Monday, July 1, 2013

The Great Allegheny Passage

Sunrise over Maryland rest stop high in the mountains on way to start of ride

Riders organizing their stuff in Cumberland before we are bused to Pittsburgh

Two trails start here: the CO canal goes 200 miles east and south to DC (thus the mule used to pull barges) and the GAP going north and west. This is the train station for the eastern terminus of the Western Railroad whose path we will take

Pittsburgh as we crossed the Monongahela on the Hot Metal Bridge

Hot Metal Bridge  Yes it was very hot

One of the many bridges we crossed that day over the Youghiogheny. I think this is in McKeesport

Waterfall along the trail once we got into the green area. Should have stopped for the all rust fall
The official name for this ride was The Greenways Sojourn, not very catchy. We left our cars in Cumberland MD and were bused up to the start in downtown Pittsburgh at Point Park in the Golden Triangle where all three rivers converge. Old Fort Duquesne is there along with a very nice water fountain which I wished I took a photo of. I was antsy to finally begin the ride after numerous delays.

I had a hard time sleeping the night before. Did I pack everything? (No you didn't Sue: one pair of sox for the week ? Where was the razor for the rider stimulating growth?) Will I wake up in time? (yes and even earlier). Will I get lost again? Will the car break down?

I took off at 4am for a 140 mile ride. Soulmate had packed me breakfast to go and all I had to do is hit a button for coffee. Alas when I went down to retrieve my coffee, it was just clear hot water and I  had no time to start over. Maybe somewhere on the way I could stop? As I did have a time cushion, I stopped at a hotel lots of riders stayed in with  coffee in the lobby and a nice bathroom. There was no place else (and I looked).

Our buses were late. Between packing them and unpacking and loading up trucks, it was high noon when we finally started our ride in Downtown Pittsburgh. They provided a sack lunch. I opted to eat it a bit at a time at rest stops keeping in mind the 90 degree heat was causing it to go bad fast.

I hadn't been in Pittsburgh since Soulmate was in med school there. It has a pretty downtown with lots of bike paths along the waterfronts, which led to confusion as to which of the many paths should we be on anyway. I went to my first opera there at the ornate Heinz Hall. Many happy memories! We rode on city streets for a mile then onto a river path then over the river to where the GAP, 4 or 5 miles later, officially begins. I was riding The Fatty, my rental bike for the week. It is much nicer than my own bike but it had fairly narrow tires that did not do well in loose gravel and through thick mud. Also the seat was very high, which I could not gracefully clear dismounting. I guess I could have lowered it. Maybe my inseam wasn't 32 inches as I told them. Also no odometer and very little mileposts so I had no idea how much farther I had to go other than to ask other riders. Really good brakes (that I had taken some extra hard stops with during the learning curve) and much easier to shift gears using the thumb to downshift and the next finger to upshift. But on pavement, I was speedy, which we had for the first 20 miles. Downside: no shade and it was incredibly hot. Along the south shore of the M river, birders gather to watch for eagles. A lady had one in her scope. Should have taken a picture of that.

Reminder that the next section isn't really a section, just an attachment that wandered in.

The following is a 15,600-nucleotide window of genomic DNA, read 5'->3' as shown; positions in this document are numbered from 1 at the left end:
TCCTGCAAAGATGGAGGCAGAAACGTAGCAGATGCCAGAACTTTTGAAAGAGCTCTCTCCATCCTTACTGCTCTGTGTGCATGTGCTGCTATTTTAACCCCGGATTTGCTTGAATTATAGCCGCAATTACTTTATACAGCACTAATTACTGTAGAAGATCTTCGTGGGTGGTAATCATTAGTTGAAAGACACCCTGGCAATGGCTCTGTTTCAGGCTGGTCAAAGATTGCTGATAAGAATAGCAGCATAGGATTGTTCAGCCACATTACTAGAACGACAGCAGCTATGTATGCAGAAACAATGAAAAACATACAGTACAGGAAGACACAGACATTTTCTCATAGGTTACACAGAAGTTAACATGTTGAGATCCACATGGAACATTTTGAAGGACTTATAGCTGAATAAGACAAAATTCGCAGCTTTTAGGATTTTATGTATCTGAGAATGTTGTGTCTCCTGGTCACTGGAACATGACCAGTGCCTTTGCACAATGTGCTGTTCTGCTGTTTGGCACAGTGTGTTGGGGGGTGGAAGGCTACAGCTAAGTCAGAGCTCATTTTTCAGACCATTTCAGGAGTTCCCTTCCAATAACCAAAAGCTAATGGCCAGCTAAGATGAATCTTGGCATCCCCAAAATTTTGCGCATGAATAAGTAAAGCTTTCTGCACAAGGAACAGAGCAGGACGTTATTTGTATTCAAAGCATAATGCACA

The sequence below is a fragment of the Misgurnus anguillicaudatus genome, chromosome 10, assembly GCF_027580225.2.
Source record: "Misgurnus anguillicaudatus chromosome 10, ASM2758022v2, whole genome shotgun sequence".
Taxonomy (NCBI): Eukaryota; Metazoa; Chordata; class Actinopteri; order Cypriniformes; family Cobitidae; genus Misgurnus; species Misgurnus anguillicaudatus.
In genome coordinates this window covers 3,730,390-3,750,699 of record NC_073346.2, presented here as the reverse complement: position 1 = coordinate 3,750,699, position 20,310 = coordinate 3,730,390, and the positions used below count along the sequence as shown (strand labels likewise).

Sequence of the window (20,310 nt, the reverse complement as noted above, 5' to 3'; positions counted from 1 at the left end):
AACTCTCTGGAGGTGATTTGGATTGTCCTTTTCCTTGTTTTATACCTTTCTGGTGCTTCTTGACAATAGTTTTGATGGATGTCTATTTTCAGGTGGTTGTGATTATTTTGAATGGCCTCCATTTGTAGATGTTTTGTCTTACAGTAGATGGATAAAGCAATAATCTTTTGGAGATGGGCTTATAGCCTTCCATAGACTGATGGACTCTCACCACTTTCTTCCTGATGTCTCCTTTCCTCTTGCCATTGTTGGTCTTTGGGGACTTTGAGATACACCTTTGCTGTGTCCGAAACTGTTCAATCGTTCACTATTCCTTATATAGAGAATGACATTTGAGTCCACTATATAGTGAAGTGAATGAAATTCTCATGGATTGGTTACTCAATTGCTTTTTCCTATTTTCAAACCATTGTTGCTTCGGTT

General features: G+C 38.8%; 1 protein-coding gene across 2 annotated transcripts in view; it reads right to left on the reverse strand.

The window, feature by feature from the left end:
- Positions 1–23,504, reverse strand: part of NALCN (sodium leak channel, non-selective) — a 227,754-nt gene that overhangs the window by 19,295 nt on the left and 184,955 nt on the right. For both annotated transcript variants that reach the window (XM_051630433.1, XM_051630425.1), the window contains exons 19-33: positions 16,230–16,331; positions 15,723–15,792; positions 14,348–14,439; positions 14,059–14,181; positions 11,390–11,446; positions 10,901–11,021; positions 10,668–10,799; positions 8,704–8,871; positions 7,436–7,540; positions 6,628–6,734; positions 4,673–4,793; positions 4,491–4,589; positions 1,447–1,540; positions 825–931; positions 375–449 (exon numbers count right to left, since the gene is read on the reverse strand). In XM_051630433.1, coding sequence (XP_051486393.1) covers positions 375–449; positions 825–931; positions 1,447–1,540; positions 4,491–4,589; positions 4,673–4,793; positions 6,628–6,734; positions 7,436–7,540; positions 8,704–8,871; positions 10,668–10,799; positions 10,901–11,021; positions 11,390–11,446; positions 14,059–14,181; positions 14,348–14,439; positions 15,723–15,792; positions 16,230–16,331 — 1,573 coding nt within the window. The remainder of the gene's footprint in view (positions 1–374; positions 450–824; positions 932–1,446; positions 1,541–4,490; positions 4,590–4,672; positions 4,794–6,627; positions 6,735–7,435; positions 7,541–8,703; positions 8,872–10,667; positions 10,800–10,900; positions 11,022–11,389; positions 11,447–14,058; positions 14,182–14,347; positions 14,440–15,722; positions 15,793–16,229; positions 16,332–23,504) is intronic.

We were now riding in Steel Valley, home of shuttered steel mills. I had gone there in the 60s to stay with a pen pal I had met in Florida in McKeesport. I remember being driven through Homestead, which was dark with steel mill activity during the day, home of the Carnegie Steel Mills and site of the Battle of Homestead where 16 deaths occurred to labor unrest. We went by Kennywood, which my hosts took me to for my first rollercoaster ride. And we probably went by a water park on the Yough that we also had visited with zip lines going into the river. It has since closed but there were several places it might have been. Steel Valley was unbearably hot and stinky. Going by decaying mills was not that interesting. But soon the trail morphed from Steel to Coal and we were in the shade and on gravel. Plaques discussing coal disasters instead. Waterfalls by the side of the trail and some weird rock formation, called The Post Office in which the cliff was left with honeycombs. I was too tired to stop as I now had been up 12 hours with miles more to go.

We eventually made it to Whitsett, a 'coal patch' town filled with company housing (not deluxe) and not much else.We camped on the edge of a dusty baseball field.  I was tired. On gravel, there is no coasting. We were also going slightly uphill the first day (all uphill the rest of the trip increasing the slope each day before we were treated to a screaming downhill on the last). We showered in a shower truck which was late to open as the Fire Department was out dealing with a fatality. So to dinner all sweaty. Some had jumped in the nearby river. But dinner was a tasty BBQ and my companions were friendly and we just had that joint adventure. Extra bonus: free beer! All was good. I fell deep asleep well before sunset. My new sleeping pad is especially comfy. Below are not my photos of the Post office and the Rust falls.As they are from the GAP website, hopefully I won't get some nasty cease and desist notice I got before

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